I Read the News Today, Oh Boy: A Mantra to Fend Off Despair


So I was already in a funk this morning. Waking up, I was still affected by my dreams. I have a lot of dreams. The late Jeremy Taylor taught that dreams always come in the service of healing and wholeness. That's good to know because my dreams can be weird. Often they're the typical anxiety type (I'm supply preaching somewhere and forget how to do the service, plus I forgot to wear shoes, etc.). But others are more disturbing and/or puzzling. Thankfully, I'm in a dreamwork group where we try to work out what might be going on in that scary place called my unconscious. Nevertheless, I often wake up with a dream hangover that affects my mood sometimes for the rest of the day.


Today was one of those days. But I got up, poured my coffee, determined to make the best of it. Then I started reading the paper. Yikes! And I thought my dreams were scary. I don't have to tell you what's in the news. You're probably just as upset as I am about the state of the world. I don't know about you, but I find it very easy to descend into despair.Even though I agree with those who predicted that the resistance post-2016 would be a marathon, not a sprint, it can feel pretty hopeless.


But I had to get ready to go to my Pilates session. I definitely did not feel like doing anything at all, let along walk the mile to the studio and then exercise some more. Then - ta da! - I remembered my own advice from our last video: A Mantra for Bad Days & Hard Times. The mile-long walk was just the right length of time to go through the mantra, stopping after each phrase to reflect on where I was with that particular prayer.

This time, though, I added more to my own personal check-in. I wanted also to pray for spiritual stamina in our trying political situation.


So, "May I be happy and healthy"meant that I need to keep up my strength for the on-going resistance. My Pilates session, once dreaded, now became a way to prepare for battle. The dream work session would be an emotional girding of loins. I truly believe that we have to be strong in our center in order to be affective in our actions in the world.


"May I be grateful" reminded me of all the people out on the front lines doing a lot of hard work. We don't often see any of them in the news. But they're out there and we need to search them out and support them as best we can. Being grateful for them helped me to know that, even though under-reported, the forces of light are at work.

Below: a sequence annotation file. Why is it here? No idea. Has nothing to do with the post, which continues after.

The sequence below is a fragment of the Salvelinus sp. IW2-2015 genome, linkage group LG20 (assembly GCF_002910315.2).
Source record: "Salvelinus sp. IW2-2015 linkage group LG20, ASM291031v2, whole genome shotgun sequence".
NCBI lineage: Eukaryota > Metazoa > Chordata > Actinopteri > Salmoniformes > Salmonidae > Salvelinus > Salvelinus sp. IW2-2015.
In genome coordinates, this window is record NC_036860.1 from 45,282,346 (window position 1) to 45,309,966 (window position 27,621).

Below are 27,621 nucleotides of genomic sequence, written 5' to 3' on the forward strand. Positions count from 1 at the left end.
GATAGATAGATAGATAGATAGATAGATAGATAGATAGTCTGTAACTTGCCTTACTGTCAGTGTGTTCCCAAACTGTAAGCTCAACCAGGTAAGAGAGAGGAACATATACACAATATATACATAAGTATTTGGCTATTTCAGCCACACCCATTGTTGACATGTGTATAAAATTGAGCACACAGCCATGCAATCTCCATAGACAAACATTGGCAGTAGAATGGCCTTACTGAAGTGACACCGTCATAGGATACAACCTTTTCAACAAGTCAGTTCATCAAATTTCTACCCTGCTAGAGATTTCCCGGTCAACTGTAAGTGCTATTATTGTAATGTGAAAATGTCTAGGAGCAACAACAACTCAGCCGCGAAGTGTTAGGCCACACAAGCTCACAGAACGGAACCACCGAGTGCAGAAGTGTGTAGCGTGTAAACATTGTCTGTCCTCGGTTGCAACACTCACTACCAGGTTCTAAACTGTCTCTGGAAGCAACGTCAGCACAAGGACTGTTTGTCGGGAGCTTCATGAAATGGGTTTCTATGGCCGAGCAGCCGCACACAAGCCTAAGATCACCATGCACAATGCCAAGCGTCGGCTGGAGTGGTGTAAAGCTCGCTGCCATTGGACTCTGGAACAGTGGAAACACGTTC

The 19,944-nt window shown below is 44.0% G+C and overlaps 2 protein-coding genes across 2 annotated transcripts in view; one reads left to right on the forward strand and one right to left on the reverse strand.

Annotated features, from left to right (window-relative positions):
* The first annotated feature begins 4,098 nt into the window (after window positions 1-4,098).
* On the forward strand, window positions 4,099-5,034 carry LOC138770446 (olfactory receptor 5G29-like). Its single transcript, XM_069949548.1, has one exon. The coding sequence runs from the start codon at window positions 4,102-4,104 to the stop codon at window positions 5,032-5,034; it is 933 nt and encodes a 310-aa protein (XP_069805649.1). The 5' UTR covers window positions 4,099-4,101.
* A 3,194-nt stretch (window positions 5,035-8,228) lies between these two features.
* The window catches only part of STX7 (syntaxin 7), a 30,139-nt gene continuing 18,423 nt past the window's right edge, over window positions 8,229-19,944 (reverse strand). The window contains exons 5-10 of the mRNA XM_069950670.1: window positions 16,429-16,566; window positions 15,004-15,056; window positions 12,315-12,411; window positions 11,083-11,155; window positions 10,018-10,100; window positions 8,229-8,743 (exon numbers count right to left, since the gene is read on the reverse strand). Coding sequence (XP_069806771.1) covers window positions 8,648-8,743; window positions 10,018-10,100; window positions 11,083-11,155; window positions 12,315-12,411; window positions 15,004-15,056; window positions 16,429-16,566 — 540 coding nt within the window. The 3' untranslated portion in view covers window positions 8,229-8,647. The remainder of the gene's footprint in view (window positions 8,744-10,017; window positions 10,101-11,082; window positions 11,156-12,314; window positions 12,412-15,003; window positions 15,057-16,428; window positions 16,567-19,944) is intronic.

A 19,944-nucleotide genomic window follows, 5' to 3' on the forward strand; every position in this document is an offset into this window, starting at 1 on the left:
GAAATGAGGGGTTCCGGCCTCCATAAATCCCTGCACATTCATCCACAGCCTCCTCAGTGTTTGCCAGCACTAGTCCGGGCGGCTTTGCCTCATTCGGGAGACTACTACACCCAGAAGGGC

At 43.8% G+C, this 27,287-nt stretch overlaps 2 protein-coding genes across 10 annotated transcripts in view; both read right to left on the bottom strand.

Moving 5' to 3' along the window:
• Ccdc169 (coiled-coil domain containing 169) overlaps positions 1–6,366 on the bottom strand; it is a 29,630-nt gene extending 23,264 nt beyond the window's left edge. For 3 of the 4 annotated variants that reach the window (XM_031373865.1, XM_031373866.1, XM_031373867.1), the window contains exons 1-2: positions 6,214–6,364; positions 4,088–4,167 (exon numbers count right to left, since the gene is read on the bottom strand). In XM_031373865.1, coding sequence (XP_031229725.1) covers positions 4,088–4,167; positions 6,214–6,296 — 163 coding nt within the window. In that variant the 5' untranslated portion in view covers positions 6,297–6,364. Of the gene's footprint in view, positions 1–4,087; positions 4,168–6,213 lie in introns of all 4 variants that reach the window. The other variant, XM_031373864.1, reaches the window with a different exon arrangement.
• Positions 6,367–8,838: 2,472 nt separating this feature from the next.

"May I be transformed" stirred up thoughts of issues that tend to bring me down, messages from the past that try to discourage me. I think we all have these to some degree. The goal is to be open to the possibility of healing and wholeness, in spite of whatever life may have thrown at us. As we are transformed, we have the power to transform the world.


"Loving and compassionate" spoke to my need to feel these things for my own self. I am very hard on myself. I would never treat another person the way my inner critic treats me. So this prayer is directed inward as much as it is directed outward. It is the combination of both that creates peace in the world - if only in the space that I occupy at any given time.


"Open to your Spirit; Mindful of your Presence" is a check-in of my spiritual self. It's like the first prayer for being happy and healthy, needing to be physically and emotionally strong. My awareness of my connectedness to Presence is what keeps me strong in spirit. I do believe that the Holy One is always present in me and around me. It is my own willfulness and spiritual shortsightedness that keeps me from living fully in that awareness. Bringing it to consciousness jolts me out of my despair into a place of hope and determination.

Finally, "May I be an instrument of your Peace" is a prayer for effectiveness. What should I be doing? How can I best serve? How can I help to change this suffering world?

I found this contemporary version by Chuck Hamilton of the prayer attributed to St. Francis.


May we be open and responsive to the reminders.

Remind us, Rabboni, to be instruments of your peace. 

Let us show love where there is hatred;

pardon where there is injury;

union where there is discord;

trust where there is doubt;

hope where there is despair;

your light where there is darkness;

joy where there is sadness.

May we seek rather to console than to be consoled;

to understand than to understood;

to love than to be loved.

For it is in giving that we receive;

it is in pardoning that we are forgiven;

and it is in dying that we live. 

Amen


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©2019 by the Rev. Dr. Megan Rohrer